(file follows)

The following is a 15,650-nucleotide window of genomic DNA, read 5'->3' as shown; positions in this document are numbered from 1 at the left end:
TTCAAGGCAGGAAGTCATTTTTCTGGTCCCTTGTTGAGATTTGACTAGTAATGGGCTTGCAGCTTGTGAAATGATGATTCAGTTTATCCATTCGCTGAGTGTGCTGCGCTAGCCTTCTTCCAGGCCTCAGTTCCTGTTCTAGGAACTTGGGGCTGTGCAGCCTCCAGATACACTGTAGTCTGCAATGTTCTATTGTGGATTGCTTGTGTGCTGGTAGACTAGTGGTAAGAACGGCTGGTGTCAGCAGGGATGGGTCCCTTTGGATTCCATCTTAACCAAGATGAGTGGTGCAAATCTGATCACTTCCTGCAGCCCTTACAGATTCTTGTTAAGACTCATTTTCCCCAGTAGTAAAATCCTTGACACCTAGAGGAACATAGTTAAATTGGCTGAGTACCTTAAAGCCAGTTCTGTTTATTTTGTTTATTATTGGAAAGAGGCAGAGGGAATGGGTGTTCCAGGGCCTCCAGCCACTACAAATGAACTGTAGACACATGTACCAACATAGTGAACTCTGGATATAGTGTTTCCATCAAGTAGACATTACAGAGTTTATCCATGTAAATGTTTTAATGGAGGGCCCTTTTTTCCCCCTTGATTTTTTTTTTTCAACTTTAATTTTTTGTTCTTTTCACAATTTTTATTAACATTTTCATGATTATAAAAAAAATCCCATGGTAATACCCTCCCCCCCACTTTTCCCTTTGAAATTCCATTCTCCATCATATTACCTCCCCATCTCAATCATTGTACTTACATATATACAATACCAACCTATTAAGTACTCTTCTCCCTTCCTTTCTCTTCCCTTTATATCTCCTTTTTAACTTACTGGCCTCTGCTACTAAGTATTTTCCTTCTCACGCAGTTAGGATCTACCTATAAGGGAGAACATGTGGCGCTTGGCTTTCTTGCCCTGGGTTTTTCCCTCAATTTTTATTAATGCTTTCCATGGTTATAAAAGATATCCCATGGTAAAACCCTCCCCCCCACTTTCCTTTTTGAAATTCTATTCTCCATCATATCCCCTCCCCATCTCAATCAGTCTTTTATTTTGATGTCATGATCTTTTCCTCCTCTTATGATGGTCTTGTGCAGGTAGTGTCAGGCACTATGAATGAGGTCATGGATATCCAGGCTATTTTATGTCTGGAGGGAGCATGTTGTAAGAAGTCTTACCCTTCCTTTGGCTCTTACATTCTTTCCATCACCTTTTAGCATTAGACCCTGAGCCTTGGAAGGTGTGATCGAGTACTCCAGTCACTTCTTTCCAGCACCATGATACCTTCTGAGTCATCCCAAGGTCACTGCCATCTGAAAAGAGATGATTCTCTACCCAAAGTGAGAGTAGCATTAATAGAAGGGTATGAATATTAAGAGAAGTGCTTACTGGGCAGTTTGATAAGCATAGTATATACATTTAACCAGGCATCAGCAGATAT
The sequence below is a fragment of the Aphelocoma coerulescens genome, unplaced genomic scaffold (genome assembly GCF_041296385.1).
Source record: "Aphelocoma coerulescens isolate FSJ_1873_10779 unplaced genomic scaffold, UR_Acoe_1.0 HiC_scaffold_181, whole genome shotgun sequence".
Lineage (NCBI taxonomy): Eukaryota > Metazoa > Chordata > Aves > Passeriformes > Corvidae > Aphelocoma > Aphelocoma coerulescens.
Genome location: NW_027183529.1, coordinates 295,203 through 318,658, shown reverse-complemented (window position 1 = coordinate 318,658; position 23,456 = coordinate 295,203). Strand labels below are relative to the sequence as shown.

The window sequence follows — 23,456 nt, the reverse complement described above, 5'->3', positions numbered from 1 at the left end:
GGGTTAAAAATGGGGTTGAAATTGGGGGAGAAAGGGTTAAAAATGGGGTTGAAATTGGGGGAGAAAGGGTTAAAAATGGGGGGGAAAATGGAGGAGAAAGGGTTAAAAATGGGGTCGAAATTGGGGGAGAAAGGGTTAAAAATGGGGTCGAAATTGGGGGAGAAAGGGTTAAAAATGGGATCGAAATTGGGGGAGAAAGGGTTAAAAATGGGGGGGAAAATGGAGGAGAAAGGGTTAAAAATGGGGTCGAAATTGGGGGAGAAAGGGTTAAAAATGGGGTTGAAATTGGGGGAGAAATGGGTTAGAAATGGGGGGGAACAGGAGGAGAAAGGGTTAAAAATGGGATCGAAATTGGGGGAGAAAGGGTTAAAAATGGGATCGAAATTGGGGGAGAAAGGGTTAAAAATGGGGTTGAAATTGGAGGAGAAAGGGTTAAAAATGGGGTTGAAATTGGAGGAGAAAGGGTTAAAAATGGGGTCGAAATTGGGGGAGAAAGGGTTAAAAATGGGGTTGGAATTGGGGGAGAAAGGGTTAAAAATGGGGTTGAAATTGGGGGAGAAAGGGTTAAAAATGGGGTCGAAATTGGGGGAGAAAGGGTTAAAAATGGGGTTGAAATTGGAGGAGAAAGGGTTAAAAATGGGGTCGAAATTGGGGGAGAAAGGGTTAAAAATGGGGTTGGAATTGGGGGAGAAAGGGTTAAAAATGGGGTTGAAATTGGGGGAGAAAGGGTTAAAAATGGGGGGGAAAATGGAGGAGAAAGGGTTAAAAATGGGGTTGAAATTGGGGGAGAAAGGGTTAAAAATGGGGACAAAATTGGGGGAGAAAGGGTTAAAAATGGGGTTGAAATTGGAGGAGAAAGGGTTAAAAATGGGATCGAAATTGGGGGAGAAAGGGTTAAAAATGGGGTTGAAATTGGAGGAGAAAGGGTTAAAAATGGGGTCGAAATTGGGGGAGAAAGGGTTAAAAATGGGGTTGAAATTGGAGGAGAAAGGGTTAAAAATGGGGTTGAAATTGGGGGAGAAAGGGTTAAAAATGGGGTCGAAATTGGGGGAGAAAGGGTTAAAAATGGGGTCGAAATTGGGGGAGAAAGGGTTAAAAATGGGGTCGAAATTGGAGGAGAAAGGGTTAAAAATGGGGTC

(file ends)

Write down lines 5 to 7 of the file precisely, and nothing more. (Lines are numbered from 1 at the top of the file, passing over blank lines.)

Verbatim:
Lineage (NCBI taxonomy): Eukaryota > Metazoa > Chordata > Aves > Passeriformes > Corvidae > Aphelocoma > Aphelocoma coerulescens.
Genome location: NW_027183529.1, coordinates 295,203 through 318,658, shown reverse-complemented (window position 1 = coordinate 318,658; position 23,456 = coordinate 295,203). Strand labels below are relative to the sequence as shown.

The window sequence follows — 23,456 nt, the reverse complement described above, 5'->3', positions numbered from 1 at the left end: